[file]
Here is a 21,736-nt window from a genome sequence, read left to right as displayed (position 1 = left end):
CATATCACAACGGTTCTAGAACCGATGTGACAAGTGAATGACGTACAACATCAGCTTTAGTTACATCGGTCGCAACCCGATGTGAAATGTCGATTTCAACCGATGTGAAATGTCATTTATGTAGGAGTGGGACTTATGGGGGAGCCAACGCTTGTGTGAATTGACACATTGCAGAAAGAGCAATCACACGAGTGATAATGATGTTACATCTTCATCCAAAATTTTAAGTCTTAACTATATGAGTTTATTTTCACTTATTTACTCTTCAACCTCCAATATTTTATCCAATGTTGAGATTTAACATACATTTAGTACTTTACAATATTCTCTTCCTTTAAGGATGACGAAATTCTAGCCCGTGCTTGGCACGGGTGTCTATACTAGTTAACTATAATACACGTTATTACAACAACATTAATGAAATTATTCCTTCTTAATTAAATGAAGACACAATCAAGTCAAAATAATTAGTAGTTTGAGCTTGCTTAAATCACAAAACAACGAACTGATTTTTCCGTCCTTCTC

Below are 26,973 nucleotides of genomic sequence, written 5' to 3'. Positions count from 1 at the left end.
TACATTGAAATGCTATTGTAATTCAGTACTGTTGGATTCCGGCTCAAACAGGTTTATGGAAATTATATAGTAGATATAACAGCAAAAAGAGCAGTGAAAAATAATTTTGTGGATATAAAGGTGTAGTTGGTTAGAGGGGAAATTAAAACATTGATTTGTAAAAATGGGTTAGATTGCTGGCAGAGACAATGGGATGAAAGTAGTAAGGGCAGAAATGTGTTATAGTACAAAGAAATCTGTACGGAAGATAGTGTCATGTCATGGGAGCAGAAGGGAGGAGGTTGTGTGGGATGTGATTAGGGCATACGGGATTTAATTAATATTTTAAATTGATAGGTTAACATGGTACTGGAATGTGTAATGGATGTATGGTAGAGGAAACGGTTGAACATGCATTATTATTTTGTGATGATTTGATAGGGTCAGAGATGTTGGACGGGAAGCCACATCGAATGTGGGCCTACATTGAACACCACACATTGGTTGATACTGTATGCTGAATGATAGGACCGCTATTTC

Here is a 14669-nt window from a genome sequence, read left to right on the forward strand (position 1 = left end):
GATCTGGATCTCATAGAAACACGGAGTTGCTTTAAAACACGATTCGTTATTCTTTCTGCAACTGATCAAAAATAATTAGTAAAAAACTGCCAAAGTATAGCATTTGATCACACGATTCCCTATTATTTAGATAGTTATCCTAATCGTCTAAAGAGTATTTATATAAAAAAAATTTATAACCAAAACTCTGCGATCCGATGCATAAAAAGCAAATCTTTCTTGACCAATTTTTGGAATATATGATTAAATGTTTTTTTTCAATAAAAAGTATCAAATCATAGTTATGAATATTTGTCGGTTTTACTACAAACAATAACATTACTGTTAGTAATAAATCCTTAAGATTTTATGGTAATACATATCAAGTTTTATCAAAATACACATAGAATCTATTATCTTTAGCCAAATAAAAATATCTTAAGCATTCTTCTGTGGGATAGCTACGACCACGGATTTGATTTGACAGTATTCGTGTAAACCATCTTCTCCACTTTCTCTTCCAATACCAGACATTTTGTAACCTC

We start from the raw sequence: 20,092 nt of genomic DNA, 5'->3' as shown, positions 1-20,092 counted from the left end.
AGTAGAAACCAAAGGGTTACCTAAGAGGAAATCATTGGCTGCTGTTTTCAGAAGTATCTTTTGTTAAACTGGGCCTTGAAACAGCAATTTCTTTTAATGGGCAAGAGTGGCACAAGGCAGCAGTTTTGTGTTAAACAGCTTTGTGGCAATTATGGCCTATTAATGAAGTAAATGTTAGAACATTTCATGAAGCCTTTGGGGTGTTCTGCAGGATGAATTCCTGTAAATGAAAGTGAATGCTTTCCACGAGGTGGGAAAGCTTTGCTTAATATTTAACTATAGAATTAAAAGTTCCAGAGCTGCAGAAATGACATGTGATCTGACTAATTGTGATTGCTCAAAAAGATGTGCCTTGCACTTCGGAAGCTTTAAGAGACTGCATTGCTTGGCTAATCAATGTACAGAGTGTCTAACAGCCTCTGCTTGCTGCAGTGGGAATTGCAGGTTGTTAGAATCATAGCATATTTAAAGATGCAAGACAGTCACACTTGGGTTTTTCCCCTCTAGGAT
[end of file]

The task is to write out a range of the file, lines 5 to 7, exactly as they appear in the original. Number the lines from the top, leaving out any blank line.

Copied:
Here is a 14669-nt window from a genome sequence, read left to right on the forward strand (position 1 = left end):
GATCTGGATCTCATAGAAACACGGAGTTGCTTTAAAACACGATTCGTTATTCTTTCTGCAACTGATCAAAAATAATTAGTAAAAAACTGCCAAAGTATAGCATTTGATCACACGATTCCCTATTATTTAGATAGTTATCCTAATCGTCTAAAGAGTATTTATATAAAAAAAATTTATAACCAAAACTCTGCGATCCGATGCATAAAAAGCAAATCTTTCTTGACCAATTTTTGGAATATATGATTAAATGTTTTTTTTCAATAAAAAGTATCAAATCATAGTTATGAATATTTGTCGGTTTTACTACAAACAATAACATTACTGTTAGTAATAAATCCTTAAGATTTTATGGTAATACATATCAAGTTTTATCAAAATACACATAGAATCTATTATCTTTAGCCAAATAAAAATATCTTAAGCATTCTTCTGTGGGATAGCTACGACCACGGATTTGATTTGACAGTATTCGTGTAAACCATCTTCTCCACTTTCTCTTCCAATACCAGACATTTTGTAACCTC

We start from the raw sequence: 20,092 nt of genomic DNA, 5'->3' as shown, positions 1-20,092 counted from the left end.